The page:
Calculate your owed taxes: In order to submit a tax extension, you’ll need to have a good estimate of how much you expect to owe in taxes. This can be calculated by figuring out your tax liability and then subtracting what you’ve already paid in taxes and any tax credits you can use.
Submit your Form 4868: The easiest way to submit Form 4868 is by filing your tax extension online. Doing so allows you to avoid errors and get approval confirmation quickly. However, you can also mail your Form 4868 to the IRS.
Pay Taxes: Unfortunately, you have to estimate and pay any taxes you owe when filing your tax extension.
If you file for an extension, you should get started on your tax return well before the extended filing deadline. This ensures that you won’t come into another tight bind during the extension deadline.
Do Tax Deadlines Change?
Yes, as confusing as it may be, tax deadlines can change throughout the year. Filing deadlines and payment deadlines can shift if you live in a natural disaster area. You should receive a notice from the IRS if a payment deadline or filing deadline has shifted, but you can also check the IRS tax relief in disaster situations page to see if you live in a qualified area.
In addition, military members who are stationed overseas get an automatic two-month extension to file their tax return. Therefore, any military member who is stationed overseas in 2024 automatically has until June 15, 2024, to file their tax return without needing to formally submit Form 4868.
What if I Don’t Receive a W-2 From My Employer?
As you may have noticed above, the deadline to receive your 2023 W-2 from your employer is January 31st, 2024. However, what do you do if January 31st rolls around and you still haven’t received your W-2?
Check online: While your employer is required to send you a W-2 by January 31st, it doesn’t have to be sent via mail. Therefore, you should check your e-mail or any online portals your company uses to see if maybe it got overlooked.
Ask your employer: If you don’t work for the company anymore or aren’t comfortable asking a manager, ask your HR or accounting department if they sent your W-2.
Contact the IRS: If your employer doesn’t provide you with a W-2, it’s time to get the IRS involved. They’ll usually make you wait until the end of February; however, if you still haven’t received your W-2 by then, the IRS can help if you contact them.
File a Tax Extension – If the beginning of March rolls around and you still haven’t received your W-2, then it’s best to file for a tax extension. That way, you don’t end up paying late-filing penalties because of your employer's error.
File Form 4852 – If you don’t receive a W-2 from your employer after the IRS intervenes, you can submit a Form 4852 in lieu of a W-2 when you file your tax return. To help verify that the information input on Form 4852 is accurate, you can request a wage and income transcript from the IRS.
As you can see, you have options that can keep you on track with the filing deadline if your employer fails to send you a W-2 in a timely fashion. If you’re worried at all about missing the filing deadline due to a missing W-2, then it’s best to file a tax extension to avoid any penalties.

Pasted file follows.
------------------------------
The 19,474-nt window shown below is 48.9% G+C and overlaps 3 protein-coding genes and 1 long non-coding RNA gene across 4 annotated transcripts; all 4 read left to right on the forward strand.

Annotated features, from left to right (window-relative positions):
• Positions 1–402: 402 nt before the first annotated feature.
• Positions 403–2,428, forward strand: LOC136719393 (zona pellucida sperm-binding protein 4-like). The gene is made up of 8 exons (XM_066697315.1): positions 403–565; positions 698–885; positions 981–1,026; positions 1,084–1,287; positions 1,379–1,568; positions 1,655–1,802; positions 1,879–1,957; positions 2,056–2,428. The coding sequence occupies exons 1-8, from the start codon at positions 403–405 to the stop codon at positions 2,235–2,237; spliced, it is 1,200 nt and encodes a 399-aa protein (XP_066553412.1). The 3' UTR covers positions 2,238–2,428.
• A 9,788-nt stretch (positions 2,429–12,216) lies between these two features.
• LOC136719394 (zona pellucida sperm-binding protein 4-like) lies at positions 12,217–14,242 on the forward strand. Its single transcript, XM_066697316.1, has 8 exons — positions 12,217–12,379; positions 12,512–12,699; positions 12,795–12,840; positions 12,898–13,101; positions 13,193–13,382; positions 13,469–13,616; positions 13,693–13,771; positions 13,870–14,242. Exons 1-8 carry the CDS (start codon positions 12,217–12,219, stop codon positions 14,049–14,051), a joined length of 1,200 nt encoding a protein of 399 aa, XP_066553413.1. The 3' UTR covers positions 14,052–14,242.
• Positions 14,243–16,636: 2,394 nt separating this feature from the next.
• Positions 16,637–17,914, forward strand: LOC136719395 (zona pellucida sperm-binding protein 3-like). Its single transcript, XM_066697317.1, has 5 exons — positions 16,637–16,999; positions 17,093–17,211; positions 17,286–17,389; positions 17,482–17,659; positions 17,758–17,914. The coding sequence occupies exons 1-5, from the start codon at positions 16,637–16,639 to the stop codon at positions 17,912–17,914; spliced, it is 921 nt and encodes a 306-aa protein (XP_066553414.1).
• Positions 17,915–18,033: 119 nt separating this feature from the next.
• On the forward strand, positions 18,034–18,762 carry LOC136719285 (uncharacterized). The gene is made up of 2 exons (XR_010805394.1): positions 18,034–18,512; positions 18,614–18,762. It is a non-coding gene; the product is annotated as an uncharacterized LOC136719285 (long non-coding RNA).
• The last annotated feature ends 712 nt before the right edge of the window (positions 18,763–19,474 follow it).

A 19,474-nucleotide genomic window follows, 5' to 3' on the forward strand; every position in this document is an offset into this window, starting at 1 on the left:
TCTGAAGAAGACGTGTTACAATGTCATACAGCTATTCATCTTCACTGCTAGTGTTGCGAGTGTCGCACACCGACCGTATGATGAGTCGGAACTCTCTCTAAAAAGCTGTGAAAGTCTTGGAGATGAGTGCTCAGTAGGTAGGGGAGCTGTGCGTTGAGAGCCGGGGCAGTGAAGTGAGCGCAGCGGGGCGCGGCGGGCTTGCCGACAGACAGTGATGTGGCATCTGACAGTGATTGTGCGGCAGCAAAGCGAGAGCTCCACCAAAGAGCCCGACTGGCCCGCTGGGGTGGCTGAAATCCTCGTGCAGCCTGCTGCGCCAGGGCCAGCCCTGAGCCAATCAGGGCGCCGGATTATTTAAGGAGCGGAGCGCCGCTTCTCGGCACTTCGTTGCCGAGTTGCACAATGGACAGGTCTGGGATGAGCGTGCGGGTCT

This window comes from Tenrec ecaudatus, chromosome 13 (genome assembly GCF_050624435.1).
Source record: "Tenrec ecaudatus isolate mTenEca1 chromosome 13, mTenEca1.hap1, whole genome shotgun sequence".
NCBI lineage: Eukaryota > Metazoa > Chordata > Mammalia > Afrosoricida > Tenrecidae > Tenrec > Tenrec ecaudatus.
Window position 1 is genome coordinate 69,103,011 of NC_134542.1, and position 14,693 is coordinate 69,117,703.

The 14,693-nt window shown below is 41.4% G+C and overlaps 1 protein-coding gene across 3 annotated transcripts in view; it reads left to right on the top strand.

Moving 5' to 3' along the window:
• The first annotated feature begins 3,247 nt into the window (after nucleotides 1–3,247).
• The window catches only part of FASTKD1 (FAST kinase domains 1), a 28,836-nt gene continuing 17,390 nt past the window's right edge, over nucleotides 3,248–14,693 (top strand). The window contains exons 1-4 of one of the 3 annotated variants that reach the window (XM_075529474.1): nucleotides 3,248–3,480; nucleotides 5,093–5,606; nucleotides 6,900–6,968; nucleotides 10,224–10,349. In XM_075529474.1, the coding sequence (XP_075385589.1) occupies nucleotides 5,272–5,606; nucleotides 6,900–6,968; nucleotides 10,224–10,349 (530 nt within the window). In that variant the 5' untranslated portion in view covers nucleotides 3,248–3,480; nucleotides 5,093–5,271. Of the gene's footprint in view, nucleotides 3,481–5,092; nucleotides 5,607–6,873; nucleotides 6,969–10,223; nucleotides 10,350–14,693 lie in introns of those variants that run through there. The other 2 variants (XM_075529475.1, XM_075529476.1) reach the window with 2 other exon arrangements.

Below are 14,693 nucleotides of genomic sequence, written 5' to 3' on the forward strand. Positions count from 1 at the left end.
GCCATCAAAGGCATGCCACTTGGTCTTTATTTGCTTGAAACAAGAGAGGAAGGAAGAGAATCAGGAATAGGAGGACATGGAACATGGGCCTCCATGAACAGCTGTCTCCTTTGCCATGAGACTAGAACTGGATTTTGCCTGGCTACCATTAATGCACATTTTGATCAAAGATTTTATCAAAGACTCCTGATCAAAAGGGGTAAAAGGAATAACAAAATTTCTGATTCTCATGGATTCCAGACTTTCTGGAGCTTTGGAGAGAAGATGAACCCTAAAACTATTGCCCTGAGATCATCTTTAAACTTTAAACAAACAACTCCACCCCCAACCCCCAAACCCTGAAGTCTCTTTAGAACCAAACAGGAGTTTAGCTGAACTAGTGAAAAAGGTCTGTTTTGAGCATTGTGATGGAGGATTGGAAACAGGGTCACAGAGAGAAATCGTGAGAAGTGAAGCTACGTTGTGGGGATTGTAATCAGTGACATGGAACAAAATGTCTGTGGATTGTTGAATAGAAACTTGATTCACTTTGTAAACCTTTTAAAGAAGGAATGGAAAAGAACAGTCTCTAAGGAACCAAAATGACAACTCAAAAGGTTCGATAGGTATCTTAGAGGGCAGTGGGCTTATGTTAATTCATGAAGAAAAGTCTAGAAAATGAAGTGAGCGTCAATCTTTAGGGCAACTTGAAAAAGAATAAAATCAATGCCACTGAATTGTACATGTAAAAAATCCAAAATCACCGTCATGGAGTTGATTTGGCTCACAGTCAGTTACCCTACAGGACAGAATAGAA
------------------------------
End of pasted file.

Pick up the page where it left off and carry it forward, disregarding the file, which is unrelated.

What if I Miss a Quarterly Estimated Payment?
If you make income that doesn’t have taxes automatically taken out of it, then you’ll need to pay the IRS quarterly estimated payments. In 2024, quarterly estimated payments are due:
April 15th, 2024
June 17th, 2024
September 16th, 2024
January 15th, 2025
If you miss a payment date, it’s important to make the estimated payment as soon as possible. Late payment penalties are also charged if you miss a quarterly payment. Therefore, each month your quarterly payment remains unpaid, you are charged an extra 0.5% of the amount owed in addition to whatever the current interest rate is.
Unfortunately, even if you pay what you owe completely by the end of the year, you’ll still be charged the penalty plus interest on the quarter that you missed or were late for paying.
Luckily, when you make your estimated payments for a given year, as long as you pay at least 100% of your previous year’s tax liability in four equal payments and have an AGI of under $150,000, you won’t be charged late payment penalties. If you have an AGI of over $150,000, then you’ll need to pay at least 110% of your previous year's liability.
When Should I Start Preparing My Tax Return?
Deciding when to start preparing your tax return may be a little more difficult than it first seems. While reviewing your tax strategy and keeping track of potential deductions should be a yearlong activity in 2023, the act of preparing your tax return needs to wait until at least the start of 2024.
Why do you need to wait until 2024 to start preparing your 2023 tax return? You won’t be able to provide the IRS with an accurate picture of your 2023 fiscal performance until year-end. In addition, most of the tax forms that you need to complete your tax return aren’t even sent out until January 31st.
In addition, even if you receive all of the tax documents you need to file your tax return in early January, the IRS won’t even accept the first Form 1040 for the 2023 tax year until mid-late January 2024.
Therefore, while you can start working on your tax return as soon as you have all of the necessary tax documents, you shouldn’t aim to submit your 2023 tax return until at least late January 2024.
That's it - you've made it to the end!